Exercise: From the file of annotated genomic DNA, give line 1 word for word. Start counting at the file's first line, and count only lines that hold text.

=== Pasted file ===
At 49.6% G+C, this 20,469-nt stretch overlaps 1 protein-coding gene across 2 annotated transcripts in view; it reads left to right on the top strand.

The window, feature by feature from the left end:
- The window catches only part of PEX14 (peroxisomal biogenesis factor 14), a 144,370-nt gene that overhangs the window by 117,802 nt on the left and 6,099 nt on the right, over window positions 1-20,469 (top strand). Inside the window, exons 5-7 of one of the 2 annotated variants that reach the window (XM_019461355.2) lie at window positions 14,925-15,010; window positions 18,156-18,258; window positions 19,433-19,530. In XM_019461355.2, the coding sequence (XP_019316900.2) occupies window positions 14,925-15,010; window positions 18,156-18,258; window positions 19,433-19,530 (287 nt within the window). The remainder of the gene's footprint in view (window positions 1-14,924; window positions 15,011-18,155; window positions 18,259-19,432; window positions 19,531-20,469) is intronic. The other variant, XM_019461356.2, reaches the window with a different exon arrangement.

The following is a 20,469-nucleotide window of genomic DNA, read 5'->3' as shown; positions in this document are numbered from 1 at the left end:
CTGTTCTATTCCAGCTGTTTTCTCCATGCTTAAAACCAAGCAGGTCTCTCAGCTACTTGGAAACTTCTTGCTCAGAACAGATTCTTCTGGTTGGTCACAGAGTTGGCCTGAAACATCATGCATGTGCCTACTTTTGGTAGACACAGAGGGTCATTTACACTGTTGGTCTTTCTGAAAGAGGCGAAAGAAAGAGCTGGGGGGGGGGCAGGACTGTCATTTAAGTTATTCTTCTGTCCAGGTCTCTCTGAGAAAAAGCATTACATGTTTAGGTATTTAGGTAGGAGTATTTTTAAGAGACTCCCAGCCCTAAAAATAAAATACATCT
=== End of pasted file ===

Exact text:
At 49.6% G+C, this 20,469-nt stretch overlaps 1 protein-coding gene across 2 annotated transcripts in view; it reads left to right on the top strand.